Network Taps vs Span/Mirror ports
How do you access network traffic today? Are you able to monitor traffic without adding points of failure or affecting network performance?
The first building-block to your visibility architecture is access to the data. That comes in one of two forms: a network tap, or a switch port analyser (SPAN) port (also known as port mirroring). But which is the right one?
A Network Tap captures network traffic in both directions and sends it to a monitoring device such as an Intrusion Detection System (IDS) or statistics traffic generator. Network taps optimize monitoring, security, and storage by enabling access to network traffic, reliably and unobtrusively.
Network Taps can be deployed passively at any inline connection on the network to provide 100% visibility for monitoring and security tools. A more effective solution than SPAN ports, Network Taps deliver all full-duplex network traffic—including Layer 1 and Layer 2 errors—to these devices as though the devices were deployed inline
How do you get instant access to full-duplex traffic for security analysis?
Are you able to scale your monitoring infrastructure to support multiple tools without increasing the complexity of your network architecture?
Are you concerned about SPAN port contention and switch degradation?
Switched port analyser or SPAN ports on network devices can also be used to monitor network traffic. However, the SPAN approach results in several costly disadvantages:
- Monitoring and security devices do not receive traffic as though deployed inline
- Layer 1 and 2 errors are not passed to monitoring tools
- Solutions do not scale effectively
- Copying packets and converting signals adds delay
- Switch CPU and memory resources are consumed, impacting performance
- Limited port capacity may cause packets to be dropped
In contrast, Network Taps pass traffic at wire-speed, are more reliable and immune to external attacks, and require little or no configuration to scale with network and technology needs.
A physical Ethernet tap provides complete traffic visibility and access to any network connection. A copper tap can be deployed onto any inline copper network link, delivering permanent monitoring access ports. The copper tap provides an out-of-band monitoring or security tool, with all traffic as if it were sitting inline. The taps send copies of traffic, including Layer 1 and Layer 2 errors, from each side of the full-duplex network link to its respective monitor ports. Network Taps provide network isolation, dropping any traffic that is accidentally or maliciously transmitted back onto the monitor ports. The copper taps are isolated from the network because they have no IP address, eliminating exposure to external attacks.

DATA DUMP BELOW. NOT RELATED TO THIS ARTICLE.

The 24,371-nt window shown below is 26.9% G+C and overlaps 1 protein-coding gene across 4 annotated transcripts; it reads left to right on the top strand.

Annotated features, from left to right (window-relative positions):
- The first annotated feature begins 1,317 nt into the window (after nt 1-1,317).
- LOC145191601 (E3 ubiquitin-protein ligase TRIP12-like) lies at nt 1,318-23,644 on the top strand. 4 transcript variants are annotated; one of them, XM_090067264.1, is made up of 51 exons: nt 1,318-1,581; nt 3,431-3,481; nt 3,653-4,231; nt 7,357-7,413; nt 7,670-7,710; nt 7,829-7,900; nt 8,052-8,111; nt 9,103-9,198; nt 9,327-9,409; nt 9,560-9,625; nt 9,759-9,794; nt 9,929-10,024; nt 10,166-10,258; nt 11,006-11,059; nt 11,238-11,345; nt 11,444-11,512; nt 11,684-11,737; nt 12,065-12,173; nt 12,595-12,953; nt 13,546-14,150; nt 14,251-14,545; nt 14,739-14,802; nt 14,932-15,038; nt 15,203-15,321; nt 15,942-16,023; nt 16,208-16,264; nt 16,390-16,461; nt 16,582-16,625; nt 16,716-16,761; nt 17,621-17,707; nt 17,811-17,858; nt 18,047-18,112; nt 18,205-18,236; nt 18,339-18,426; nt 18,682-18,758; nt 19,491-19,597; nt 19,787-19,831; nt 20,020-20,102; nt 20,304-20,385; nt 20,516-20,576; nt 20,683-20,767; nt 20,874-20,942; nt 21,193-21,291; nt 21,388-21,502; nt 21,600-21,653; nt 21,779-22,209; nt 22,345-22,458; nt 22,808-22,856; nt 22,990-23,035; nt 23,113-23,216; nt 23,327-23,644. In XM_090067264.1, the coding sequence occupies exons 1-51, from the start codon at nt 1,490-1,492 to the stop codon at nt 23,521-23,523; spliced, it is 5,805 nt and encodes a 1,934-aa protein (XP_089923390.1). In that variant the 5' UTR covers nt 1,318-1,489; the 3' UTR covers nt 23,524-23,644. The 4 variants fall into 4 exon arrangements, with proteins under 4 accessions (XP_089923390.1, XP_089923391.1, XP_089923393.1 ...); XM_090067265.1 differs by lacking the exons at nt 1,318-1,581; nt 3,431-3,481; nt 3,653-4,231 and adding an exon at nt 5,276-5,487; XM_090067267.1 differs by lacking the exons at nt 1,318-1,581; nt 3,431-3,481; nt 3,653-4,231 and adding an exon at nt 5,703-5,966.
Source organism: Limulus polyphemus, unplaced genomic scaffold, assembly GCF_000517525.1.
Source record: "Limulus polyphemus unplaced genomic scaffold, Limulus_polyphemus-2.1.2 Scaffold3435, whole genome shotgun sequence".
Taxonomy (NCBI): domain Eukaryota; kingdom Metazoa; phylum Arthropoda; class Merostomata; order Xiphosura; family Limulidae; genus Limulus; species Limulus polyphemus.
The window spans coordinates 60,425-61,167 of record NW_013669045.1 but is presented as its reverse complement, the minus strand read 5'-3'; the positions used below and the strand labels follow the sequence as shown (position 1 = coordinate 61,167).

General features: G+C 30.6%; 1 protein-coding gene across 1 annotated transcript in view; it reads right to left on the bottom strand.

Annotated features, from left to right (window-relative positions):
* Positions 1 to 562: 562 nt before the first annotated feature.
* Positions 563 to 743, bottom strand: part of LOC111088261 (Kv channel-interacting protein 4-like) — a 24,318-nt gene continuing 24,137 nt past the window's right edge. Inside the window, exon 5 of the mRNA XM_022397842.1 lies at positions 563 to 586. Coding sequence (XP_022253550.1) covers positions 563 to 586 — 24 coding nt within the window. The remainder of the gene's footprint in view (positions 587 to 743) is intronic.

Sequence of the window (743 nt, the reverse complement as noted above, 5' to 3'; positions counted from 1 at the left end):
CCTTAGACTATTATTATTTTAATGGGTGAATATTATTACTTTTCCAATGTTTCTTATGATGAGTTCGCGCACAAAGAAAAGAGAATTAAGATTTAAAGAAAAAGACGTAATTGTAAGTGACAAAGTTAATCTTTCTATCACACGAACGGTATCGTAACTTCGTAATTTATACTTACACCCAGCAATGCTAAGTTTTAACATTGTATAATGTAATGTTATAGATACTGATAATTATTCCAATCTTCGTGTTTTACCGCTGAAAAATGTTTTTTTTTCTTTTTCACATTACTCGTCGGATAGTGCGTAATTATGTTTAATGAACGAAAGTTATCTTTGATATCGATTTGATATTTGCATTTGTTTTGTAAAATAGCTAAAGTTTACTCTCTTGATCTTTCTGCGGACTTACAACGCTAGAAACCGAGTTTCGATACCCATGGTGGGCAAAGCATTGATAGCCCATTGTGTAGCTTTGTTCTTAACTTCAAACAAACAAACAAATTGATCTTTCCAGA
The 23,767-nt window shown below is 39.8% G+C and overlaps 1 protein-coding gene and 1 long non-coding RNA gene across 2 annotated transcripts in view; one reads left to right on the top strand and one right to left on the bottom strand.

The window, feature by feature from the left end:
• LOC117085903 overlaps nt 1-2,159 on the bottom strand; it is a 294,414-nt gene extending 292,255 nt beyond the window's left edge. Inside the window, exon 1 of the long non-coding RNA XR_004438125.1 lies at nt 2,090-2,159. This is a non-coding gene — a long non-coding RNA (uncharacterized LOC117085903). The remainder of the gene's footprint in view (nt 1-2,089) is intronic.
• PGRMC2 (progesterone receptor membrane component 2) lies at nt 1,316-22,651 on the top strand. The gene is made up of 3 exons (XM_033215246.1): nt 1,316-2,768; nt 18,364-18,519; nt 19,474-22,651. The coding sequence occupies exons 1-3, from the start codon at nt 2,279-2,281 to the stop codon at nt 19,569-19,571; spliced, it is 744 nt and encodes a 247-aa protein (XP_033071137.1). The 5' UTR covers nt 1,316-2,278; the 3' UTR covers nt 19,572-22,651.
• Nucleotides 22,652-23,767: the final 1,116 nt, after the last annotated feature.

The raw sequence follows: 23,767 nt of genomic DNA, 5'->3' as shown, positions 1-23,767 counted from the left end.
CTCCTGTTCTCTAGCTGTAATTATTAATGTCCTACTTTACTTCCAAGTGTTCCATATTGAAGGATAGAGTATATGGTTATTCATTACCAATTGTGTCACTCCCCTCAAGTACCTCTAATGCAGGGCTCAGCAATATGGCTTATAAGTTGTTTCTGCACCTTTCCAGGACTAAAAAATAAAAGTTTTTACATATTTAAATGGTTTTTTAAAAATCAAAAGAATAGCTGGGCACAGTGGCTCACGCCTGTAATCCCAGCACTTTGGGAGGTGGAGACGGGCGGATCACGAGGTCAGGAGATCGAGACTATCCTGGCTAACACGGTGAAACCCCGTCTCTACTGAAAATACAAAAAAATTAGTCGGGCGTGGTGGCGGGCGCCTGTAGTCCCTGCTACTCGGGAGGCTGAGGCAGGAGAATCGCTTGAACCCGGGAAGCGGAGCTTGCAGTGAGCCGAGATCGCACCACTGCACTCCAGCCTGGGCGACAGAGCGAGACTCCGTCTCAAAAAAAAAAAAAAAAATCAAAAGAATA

A SPAN port was a concept coined by Cisco used on Catalyst switches (Switched Port Analyzer) for mirroring packets to a port for monitoring purposes. It is software configurable, and you can set a single port to receive any packets sent or received on any “monitored” port. Generally the SPAN port has to be the same physical and logical characteristics of the monitored port. The SPAN port cannot be used for inbound traffic at all, effectively dedicating it for monitoring purposes. Different switches implement SPAN ports different ways — some only allow a single port to be monitored at a single time, some allow multiple ports to be funnelled into a single SPAN monitoring port, etc. But the term “SPAN port” has become synonymous with “port mirroring for monitoring purposes”.
Dedicated packet mirroring devices exist (such as Ixia, NetOptics, Netscout/VSS) whose entire mission in life is to make copies of IP packets. The flexibility they provide is far better than that of typical mirroring ports on a switch. They can generally groom traffic from one physical topology to another, merge and split streams, funnel many small streams to one large stream (e.g. 10 x 1G to 1 x 10G), even filter at L3/4. For flexible packet monitoring, these devices are always the way to go.
No matter what packet mirroring options you pick, you still need a device to capture or otherwise analyse the packets. Modern options include: IDS/IPS devices, DLP device, Security analytics devices, or simple packet capture devices.
Check out this YouTube video for an overview of how Network Taps can provide you with the visibility that your monitoring and security tools need to operate to their maximum effect: